THE HAGUE // Victims of sexual abuse by priests took their claims yesterday to the International Criminal Court, seeking an investigation of the Pope and top Vatican cardinals for possible crimes against humanity.
The Centre for Constitutional Rights, a New York-based nonprofit legal group, requested the inquiry on behalf of the Survivors Network of those Abused by Priests, arguing that the global church has maintained a "long-standing and pervasive system of sexual violence" despite promises to swiftly oust predators.
The Vatican said it had no immediate comment.
The odds against the court opening an investigation are enormous. The prosecutor has received nearly 9,000 independent proposals for inquiries since 2002, when the court was created as the world's only permanent war crimes tribunal, and has never opened a formal investigation based solely on such a request.
Instead, prosecutor Luis Moreno-Ocampo has investigated crimes such as genocide, murder, rape and conscripting child soldiers in conflicts from Darfur to this year's violence in Libya. Such cases have been referred to the court by the countries where the atrocities were perpetrated or by the United Nations Security Council.
In addition, the Holy See is not a member state of the court, meaning prosecutors have no automatic jurisdiction there, although the complaint covers alleged abuse in countries around the world, many of which do recognise the court's jurisdiction.
However, attorneys for the Survivors Network argued that no other national entity exists that will prosecute high-level Vatican officials who failed to protect children. In the US, no Roman Catholic bishop has been criminally charged for keeping accused clergy in parish jobs without warning parents or police. Within the church, only the pope can discipline bishops. The few who have been publicly punished by the Vatican have been sanctioned for molesting children, not for negligence in supervising priests.
Pam Spees, a lawyer at the Centre for Constitutional Rights who is leading the case, said: "When a church has been left to its own devices it does nothing. It wouldn't even have the reforms it has now if these cases hadn't begun to bubble up and erupt in the public outside the confines of what the church can control."
The complaint names Pope Benedict XVI, partly in his former role as leader of the Vatican's Congregation for the Doctrine of the Faith, which in 2001 explicitly gained responsibility for overseeing abuse cases; Cardinal William Levada, who now leads that office; Cardinal Angelo Sodano, who was the Vatican secretary of state under Pope John Paul II; and Cardinal Tarcisio Bertone, who now holds that post.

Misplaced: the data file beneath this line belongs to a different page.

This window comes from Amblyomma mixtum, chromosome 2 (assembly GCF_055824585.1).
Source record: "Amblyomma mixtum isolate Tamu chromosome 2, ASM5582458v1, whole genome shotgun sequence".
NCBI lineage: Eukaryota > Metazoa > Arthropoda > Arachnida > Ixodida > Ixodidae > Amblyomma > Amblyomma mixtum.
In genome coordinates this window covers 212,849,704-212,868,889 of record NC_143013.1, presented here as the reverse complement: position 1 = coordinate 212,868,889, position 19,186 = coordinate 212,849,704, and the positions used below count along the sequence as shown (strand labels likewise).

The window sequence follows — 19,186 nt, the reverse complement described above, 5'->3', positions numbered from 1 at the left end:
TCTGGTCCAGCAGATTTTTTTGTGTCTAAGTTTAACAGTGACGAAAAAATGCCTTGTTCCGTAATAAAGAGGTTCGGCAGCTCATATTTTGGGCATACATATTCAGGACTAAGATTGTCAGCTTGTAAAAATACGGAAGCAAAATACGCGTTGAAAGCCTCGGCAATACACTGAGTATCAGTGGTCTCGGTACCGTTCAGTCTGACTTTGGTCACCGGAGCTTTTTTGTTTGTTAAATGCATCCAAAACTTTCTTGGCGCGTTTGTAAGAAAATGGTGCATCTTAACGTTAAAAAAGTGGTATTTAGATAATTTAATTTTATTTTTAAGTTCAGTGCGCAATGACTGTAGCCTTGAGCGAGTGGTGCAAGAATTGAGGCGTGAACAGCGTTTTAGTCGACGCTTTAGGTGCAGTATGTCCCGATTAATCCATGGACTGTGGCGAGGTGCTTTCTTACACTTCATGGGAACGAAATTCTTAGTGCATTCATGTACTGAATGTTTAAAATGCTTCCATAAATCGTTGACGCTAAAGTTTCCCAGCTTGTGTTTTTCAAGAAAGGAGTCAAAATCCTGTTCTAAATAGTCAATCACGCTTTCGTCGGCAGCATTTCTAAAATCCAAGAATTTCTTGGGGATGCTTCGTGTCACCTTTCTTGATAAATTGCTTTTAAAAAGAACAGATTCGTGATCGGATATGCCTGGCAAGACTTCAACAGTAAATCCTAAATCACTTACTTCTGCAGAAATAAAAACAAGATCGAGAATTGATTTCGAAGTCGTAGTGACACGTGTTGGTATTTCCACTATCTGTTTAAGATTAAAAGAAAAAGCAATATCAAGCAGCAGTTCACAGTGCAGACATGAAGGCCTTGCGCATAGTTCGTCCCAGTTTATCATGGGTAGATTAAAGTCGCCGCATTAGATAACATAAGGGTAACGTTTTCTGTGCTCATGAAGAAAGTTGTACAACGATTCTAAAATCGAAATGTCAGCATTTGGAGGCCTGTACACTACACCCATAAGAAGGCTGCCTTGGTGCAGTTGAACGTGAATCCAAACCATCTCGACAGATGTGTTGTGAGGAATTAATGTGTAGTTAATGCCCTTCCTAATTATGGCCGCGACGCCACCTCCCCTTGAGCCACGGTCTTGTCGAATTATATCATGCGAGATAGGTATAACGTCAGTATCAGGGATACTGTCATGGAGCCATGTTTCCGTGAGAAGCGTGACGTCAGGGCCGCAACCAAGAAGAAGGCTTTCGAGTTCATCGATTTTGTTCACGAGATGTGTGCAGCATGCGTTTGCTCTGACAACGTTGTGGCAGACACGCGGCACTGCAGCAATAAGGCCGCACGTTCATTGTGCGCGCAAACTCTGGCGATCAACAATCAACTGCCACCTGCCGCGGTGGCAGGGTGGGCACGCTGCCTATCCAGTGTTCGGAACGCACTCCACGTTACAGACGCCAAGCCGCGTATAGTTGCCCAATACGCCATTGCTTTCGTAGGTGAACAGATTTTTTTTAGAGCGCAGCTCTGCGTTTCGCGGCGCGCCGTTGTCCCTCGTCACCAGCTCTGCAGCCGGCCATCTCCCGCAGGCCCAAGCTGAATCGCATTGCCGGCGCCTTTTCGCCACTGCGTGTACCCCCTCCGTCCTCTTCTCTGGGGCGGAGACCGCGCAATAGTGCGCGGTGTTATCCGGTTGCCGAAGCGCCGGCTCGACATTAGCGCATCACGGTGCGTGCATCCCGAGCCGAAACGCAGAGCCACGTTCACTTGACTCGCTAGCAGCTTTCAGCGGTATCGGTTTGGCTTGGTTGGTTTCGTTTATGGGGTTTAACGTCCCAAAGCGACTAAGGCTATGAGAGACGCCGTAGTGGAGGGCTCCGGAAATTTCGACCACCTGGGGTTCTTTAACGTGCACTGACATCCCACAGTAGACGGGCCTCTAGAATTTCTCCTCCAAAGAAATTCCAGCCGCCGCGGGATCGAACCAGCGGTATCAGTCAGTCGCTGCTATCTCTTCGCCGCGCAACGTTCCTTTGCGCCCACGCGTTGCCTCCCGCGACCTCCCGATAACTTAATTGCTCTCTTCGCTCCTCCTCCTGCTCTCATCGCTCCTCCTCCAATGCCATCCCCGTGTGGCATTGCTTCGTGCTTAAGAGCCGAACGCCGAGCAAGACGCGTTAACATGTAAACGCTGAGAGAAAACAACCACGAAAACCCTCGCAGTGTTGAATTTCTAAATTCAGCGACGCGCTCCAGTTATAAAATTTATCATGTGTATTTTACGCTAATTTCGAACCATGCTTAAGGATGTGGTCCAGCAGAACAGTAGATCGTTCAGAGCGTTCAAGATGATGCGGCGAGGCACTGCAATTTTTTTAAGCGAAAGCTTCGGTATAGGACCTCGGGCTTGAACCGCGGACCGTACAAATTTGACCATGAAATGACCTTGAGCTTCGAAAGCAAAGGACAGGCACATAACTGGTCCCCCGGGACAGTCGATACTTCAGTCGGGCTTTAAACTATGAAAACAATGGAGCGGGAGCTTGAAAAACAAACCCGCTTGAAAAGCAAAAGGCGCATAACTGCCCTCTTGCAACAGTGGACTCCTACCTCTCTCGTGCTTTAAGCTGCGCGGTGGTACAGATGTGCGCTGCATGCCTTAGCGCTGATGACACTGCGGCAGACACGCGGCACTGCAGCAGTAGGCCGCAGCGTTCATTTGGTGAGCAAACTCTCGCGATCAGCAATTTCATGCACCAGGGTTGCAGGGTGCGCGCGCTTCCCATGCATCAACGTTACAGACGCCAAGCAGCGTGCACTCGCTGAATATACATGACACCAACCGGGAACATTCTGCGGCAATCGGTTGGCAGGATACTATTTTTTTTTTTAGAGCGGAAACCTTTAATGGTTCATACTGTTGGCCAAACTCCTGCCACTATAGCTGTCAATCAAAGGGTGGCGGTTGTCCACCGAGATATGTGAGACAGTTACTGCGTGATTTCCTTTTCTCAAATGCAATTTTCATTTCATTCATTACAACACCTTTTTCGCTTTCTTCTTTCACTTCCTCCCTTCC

Attorneys for the victims equate the abuse with rape, sexual violence and torture that is considered a crime against humanity as described in the international treaty that spells out the court's mandate. The complaint also accuses Vatican officials of creating policies that perpetuated the damage, constituting an attack against a civilian population.
The Survivors Network and victims are pursuing the case as the abuse scandal, once dismissed as an American problem by the Vatican, intensifies around the world. Thousands of people have come forward in Ireland, Germany and elsewhere with reports of abusive priests, bishops who covered up for them and Vatican officials who moved so slowly to respond that molesters often stayed on the job for decades.
Vatican officials and church leaders elsewhere have apologized repeatedly, clarified or toughened church policies on ousting abusers and, in the US alone, paid out nearly US$3 billion (Dh11bn) in settlements to victims and removed hundreds of priests. Bishops insist they fully grasp the devastation that molestation causes to victims and the limits dioceses must impose on abusive clergy.
However, the scandal is far from resolved.
The Vatican is fighting on multiple legal fronts in the US against lawsuits alleging the Holy See is liable for abusive priests. Just last month, the Vatican was forced to turn over internal personnel files of an abusive priest to lawyers representing a victim in Oregon.
Those prosecutions also could form an impediment to the ICC taking the case. The tribunal is a court of last resort, meaning it will only take cases where legal authorities elsewhere are unwilling or unable to prosecute.
In addition, the court does not investigate crimes that occurred before its 2002 creation. A study commissioned by the US bishops from the John Jay College of Criminal Justice in New York found abuse claims had peaked in the 1970s, then began declining sharply in 1985, as the bishops and society general gained awareness of the problem.